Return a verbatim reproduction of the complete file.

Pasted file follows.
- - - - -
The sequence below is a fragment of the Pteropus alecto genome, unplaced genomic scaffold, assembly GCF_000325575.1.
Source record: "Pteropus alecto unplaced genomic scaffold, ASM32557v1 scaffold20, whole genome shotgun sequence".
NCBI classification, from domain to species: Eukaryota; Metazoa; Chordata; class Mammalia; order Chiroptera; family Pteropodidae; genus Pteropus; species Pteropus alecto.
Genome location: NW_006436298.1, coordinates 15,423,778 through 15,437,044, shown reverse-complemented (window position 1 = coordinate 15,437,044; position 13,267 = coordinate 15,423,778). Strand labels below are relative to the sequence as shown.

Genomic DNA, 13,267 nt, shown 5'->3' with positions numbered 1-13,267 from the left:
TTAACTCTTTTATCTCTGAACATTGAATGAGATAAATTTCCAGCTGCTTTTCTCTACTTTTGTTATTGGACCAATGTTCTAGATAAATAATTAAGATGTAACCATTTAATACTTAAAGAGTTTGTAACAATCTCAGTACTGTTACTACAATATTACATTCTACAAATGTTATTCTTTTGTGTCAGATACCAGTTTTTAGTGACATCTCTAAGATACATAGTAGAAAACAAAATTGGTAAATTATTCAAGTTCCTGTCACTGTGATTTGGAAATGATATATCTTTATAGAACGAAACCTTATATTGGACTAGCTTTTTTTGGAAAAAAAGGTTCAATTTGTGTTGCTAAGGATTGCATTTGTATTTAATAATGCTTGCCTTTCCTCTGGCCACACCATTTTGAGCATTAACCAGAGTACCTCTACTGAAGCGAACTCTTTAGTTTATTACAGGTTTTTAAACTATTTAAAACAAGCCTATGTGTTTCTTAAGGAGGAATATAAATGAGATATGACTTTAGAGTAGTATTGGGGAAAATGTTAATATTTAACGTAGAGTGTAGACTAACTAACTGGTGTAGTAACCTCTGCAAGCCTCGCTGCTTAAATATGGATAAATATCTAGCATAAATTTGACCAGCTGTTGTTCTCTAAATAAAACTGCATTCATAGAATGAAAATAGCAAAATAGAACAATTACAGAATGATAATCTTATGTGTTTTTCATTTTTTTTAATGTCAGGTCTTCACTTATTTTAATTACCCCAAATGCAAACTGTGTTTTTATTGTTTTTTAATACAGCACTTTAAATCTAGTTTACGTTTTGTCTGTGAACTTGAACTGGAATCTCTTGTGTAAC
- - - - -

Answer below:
The sequence below is a fragment of the Pteropus alecto genome, unplaced genomic scaffold, assembly GCF_000325575.1.
Source record: "Pteropus alecto unplaced genomic scaffold, ASM32557v1 scaffold20, whole genome shotgun sequence".
NCBI classification, from domain to species: Eukaryota; Metazoa; Chordata; class Mammalia; order Chiroptera; family Pteropodidae; genus Pteropus; species Pteropus alecto.
Genome location: NW_006436298.1, coordinates 15,423,778 through 15,437,044, shown reverse-complemented (window position 1 = coordinate 15,437,044; position 13,267 = coordinate 15,423,778). Strand labels below are relative to the sequence as shown.

Genomic DNA, 13,267 nt, shown 5'->3' with positions numbered 1-13,267 from the left:
TTAACTCTTTTATCTCTGAACATTGAATGAGATAAATTTCCAGCTGCTTTTCTCTACTTTTGTTATTGGACCAATGTTCTAGATAAATAATTAAGATGTAACCATTTAATACTTAAAGAGTTTGTAACAATCTCAGTACTGTTACTACAATATTACATTCTACAAATGTTATTCTTTTGTGTCAGATACCAGTTTTTAGTGACATCTCTAAGATACATAGTAGAAAACAAAATTGGTAAATTATTCAAGTTCCTGTCACTGTGATTTGGAAATGATATATCTTTATAGAACGAAACCTTATATTGGACTAGCTTTTTTTGGAAAAAAAGGTTCAATTTGTGTTGCTAAGGATTGCATTTGTATTTAATAATGCTTGCCTTTCCTCTGGCCACACCATTTTGAGCATTAACCAGAGTACCTCTACTGAAGCGAACTCTTTAGTTTATTACAGGTTTTTAAACTATTTAAAACAAGCCTATGTGTTTCTTAAGGAGGAATATAAATGAGATATGACTTTAGAGTAGTATTGGGGAAAATGTTAATATTTAACGTAGAGTGTAGACTAACTAACTGGTGTAGTAACCTCTGCAAGCCTCGCTGCTTAAATATGGATAAATATCTAGCATAAATTTGACCAGCTGTTGTTCTCTAAATAAAACTGCATTCATAGAATGAAAATAGCAAAATAGAACAATTACAGAATGATAATCTTATGTGTTTTTCATTTTTTTTAATGTCAGGTCTTCACTTATTTTAATTACCCCAAATGCAAACTGTGTTTTTATTGTTTTTTAATACAGCACTTTAAATCTAGTTTACGTTTTGTCTGTGAACTTGAACTGGAATCTCTTGTGTAAC